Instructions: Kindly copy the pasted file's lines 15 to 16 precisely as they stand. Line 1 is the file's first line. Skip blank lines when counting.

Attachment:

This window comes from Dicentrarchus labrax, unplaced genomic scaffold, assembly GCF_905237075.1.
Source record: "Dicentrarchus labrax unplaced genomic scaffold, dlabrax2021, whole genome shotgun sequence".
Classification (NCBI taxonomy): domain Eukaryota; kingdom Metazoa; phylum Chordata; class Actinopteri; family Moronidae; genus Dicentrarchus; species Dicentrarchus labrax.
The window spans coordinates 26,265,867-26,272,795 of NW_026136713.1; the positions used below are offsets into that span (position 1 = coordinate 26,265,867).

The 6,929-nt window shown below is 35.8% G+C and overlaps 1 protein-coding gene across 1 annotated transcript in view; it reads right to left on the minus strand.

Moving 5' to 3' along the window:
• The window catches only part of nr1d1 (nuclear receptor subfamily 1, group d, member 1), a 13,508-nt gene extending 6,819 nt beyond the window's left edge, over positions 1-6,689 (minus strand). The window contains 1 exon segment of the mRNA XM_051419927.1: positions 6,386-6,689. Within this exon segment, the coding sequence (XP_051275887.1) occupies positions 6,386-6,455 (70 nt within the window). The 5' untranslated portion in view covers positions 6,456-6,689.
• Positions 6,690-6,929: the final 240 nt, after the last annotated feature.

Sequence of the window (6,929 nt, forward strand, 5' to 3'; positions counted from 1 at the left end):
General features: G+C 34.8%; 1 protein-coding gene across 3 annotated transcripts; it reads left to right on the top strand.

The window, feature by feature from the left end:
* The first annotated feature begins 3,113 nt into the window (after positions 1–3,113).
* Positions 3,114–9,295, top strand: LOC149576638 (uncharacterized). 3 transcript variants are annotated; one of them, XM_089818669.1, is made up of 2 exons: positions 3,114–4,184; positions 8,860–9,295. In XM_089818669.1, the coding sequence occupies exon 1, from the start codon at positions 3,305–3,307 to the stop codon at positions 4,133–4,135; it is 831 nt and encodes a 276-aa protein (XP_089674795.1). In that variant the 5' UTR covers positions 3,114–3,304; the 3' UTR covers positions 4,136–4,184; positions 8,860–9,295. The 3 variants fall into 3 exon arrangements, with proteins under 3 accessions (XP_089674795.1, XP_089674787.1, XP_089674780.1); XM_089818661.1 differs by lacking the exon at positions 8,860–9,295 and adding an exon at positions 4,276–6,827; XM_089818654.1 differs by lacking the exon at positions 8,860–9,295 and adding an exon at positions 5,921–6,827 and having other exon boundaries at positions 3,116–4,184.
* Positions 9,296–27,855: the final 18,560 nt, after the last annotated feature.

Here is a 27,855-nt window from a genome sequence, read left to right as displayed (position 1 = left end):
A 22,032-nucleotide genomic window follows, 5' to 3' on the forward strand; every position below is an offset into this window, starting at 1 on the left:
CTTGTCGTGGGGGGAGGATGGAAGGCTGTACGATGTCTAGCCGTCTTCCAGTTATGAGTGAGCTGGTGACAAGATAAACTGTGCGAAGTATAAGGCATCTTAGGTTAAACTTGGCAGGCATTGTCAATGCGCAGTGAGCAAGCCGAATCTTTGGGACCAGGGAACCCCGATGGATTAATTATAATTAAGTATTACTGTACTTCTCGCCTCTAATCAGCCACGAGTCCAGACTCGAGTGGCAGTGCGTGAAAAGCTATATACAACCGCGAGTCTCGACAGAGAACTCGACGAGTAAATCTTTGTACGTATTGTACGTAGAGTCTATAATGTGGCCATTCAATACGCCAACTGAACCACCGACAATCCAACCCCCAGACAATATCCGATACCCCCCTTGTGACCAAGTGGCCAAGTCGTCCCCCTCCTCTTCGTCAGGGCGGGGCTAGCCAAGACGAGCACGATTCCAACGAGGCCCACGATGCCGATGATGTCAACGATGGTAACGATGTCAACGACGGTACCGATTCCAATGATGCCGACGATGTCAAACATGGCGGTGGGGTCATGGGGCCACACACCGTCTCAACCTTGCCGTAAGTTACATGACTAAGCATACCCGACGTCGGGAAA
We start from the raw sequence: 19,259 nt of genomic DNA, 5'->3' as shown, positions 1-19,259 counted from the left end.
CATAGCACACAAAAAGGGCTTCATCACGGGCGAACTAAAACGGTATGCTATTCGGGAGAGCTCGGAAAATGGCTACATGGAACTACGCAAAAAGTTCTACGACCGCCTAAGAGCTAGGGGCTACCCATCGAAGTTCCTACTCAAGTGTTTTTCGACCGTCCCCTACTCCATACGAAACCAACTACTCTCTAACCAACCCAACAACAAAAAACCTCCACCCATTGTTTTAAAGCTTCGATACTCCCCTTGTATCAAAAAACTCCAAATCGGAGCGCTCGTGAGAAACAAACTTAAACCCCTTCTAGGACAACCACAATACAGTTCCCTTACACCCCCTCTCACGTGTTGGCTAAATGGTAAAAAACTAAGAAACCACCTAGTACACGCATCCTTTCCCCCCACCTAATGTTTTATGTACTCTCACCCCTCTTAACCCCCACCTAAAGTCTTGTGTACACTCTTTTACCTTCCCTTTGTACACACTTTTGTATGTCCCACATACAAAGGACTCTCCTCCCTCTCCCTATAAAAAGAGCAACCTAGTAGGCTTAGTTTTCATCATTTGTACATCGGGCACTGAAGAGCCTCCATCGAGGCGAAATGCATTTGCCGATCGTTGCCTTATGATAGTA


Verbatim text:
Here is a 27,855-nt window from a genome sequence, read left to right as displayed (position 1 = left end):
A 22,032-nucleotide genomic window follows, 5' to 3' on the forward strand; every position below is an offset into this window, starting at 1 on the left: